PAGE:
Tag: Transform

CSS Individual Transform Properties in Safari Technology Preview

The WebKit blog details how to use individual CSS Transform properties in the latest version of Safari Technology Preview. This brings the browser in line with the CSS Transforms Module Level 2 spec, which breaks out the translate(), rotate() and scale() functions from the transform property into their own individual properties: translate, scale, and rotate.

So, instead of chaining those three functions on the transform property:

.some-element {   transform: translate(50px 50px) rotate(15deg) scale(1.2); }

…we can write those out individually as their own properties:

.some-element {   translate(50px 50px);   rotate(15deg);   scale(1.2); }

If you’re like me, your mind immediately jumps to “why the heck would we want to write MORE lines of code?” I mean, we’re used to seeing individual properties become sub-properties of a shorthand, not the other way around, like we’ve seen with background, border, font, margin, padding, place-items, and so on.

But the WebKit team outlines some solid reasons why we’d want to do this:

  • It’s simpler to write a single property when only one function is needed, like scale: 2; instead of transform: scale(2);.
  • There’s a lot less worry about accidentally overriding other transform properties when they’re chained together.
  • It’s a heckuva lot simpler to change a keyframe animation on an individual property rather than having to “pre-compute” and “recompute” intermediate values when chaining them with transform.
  • We get more refined control over the timing and keyframes of individual properties.

The post points out some helpful tips as well. Like, the new individual transform properties are applied first — translate, rotate, and scale, in that order — before the functions in the transform property.

Oh, and we can’t overlook browser support! It’s extremely limited at the time of writing… basically to just Safari Technology Preview 117 and Firefox 72 and above for a whopping 3.9% global support:

The post suggests using @supports if you want to start using the properties:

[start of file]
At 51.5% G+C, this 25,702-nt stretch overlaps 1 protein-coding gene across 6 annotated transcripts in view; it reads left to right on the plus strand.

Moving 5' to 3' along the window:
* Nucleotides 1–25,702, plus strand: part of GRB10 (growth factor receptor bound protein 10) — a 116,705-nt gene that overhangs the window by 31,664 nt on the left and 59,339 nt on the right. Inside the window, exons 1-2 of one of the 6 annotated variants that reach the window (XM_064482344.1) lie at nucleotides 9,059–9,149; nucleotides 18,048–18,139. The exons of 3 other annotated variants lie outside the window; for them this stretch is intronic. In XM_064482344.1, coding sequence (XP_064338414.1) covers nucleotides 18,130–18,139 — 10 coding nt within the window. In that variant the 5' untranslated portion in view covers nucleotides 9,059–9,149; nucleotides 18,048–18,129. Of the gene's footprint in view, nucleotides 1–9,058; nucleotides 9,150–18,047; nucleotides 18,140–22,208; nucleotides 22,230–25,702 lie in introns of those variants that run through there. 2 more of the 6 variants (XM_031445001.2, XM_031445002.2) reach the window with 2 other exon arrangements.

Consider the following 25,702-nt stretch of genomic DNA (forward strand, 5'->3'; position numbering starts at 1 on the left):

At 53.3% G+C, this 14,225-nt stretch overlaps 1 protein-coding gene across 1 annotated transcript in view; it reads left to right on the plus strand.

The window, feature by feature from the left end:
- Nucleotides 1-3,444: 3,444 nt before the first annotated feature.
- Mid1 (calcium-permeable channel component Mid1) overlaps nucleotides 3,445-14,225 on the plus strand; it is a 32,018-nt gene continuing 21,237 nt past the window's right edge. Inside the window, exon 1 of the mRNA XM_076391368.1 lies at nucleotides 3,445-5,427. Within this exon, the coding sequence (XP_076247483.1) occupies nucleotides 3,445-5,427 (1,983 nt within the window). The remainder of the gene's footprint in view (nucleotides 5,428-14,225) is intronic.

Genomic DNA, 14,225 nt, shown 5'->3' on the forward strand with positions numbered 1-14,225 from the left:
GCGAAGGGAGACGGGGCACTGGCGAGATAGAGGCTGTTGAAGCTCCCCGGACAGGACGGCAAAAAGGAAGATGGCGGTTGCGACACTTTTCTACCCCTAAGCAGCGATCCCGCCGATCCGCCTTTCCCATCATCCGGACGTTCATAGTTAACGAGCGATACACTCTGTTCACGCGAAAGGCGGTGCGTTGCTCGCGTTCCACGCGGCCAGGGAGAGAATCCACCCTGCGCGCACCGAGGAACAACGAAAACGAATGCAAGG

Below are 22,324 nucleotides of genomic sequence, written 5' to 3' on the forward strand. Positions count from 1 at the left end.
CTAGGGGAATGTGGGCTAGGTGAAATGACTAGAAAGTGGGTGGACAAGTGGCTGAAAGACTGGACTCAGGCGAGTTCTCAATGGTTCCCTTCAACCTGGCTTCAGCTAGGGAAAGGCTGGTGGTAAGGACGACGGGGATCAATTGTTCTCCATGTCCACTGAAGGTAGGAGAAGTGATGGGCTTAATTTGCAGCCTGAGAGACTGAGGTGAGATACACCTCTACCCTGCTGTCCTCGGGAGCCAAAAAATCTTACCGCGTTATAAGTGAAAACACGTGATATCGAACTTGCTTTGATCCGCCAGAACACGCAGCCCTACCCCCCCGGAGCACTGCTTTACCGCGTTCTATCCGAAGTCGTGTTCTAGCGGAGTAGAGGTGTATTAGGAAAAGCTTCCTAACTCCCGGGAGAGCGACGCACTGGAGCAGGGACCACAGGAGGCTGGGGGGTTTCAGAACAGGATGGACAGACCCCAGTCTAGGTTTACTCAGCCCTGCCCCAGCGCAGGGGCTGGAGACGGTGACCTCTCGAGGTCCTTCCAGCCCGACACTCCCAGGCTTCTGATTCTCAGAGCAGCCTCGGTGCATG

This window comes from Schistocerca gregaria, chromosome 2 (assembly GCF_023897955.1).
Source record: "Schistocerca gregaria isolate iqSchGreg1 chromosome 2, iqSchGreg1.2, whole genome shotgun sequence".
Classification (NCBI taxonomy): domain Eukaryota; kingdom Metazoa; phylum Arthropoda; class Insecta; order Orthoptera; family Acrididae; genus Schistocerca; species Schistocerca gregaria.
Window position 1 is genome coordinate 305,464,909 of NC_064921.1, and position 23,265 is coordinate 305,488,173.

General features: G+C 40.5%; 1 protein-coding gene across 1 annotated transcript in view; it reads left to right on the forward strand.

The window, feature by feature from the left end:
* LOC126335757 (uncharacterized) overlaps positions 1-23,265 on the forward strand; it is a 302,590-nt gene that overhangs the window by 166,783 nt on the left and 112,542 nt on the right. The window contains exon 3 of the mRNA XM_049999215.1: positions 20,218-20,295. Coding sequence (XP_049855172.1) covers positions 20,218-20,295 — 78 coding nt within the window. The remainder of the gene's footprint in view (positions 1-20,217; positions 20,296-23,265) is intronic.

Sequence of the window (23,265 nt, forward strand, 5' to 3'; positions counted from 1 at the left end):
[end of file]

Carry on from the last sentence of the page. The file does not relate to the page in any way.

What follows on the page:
@supports (translate: 0) {   /* Individual transform properties are supported */   div {     translate: 100px 100px;   } }  @supports not (translate: 0) {   /* Individual transform properties are NOT supported */   div {     transform: translate(100px, 100px);   } }

That’s the code example pulled straight from the post. Modifying this can help us avoid using the not operator. I’m not sure that’s an improvement to the code or not, but it feels more like progressive enhancement to do something like this:

div {   transform: translate(100px, 100px); }  @supports (translate: 0) {   /* Individual transform properties are supported */   div {     transform: none;     translate: 100px 100px;   } }

That way, we clear the shorthand functions and make way for the individual properties, but only if they’re supported.

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How They Fit Together: Transform, Translate, Rotate, Scale, and Offset

Firefox 72 was first out of the gate with “independent transforms.” That is, instead of having to combine transforms together, like:

.el {   transform: rotate(10deg) scale(0.95) translate(10px, 10px); }

…we can do:

.el {   rotate: 10deg;   scale: 0.95;   translate: 10px 10px; }

That’s extremely useful, as having to repeat other transforms when you change a single one, lest remove them, is tedious and prone to error.

But there is some nuance to know about here, and Dan Wilson digs in.

Little things to know:

  • Independent transforms happen first. So, if you also use a transform, that can override them if the same transform types is used.
  • They all share the same transform-origin.
  • The offset-* properties also effectively moves/rotates elements. Those happen after independent transforms and before transform.

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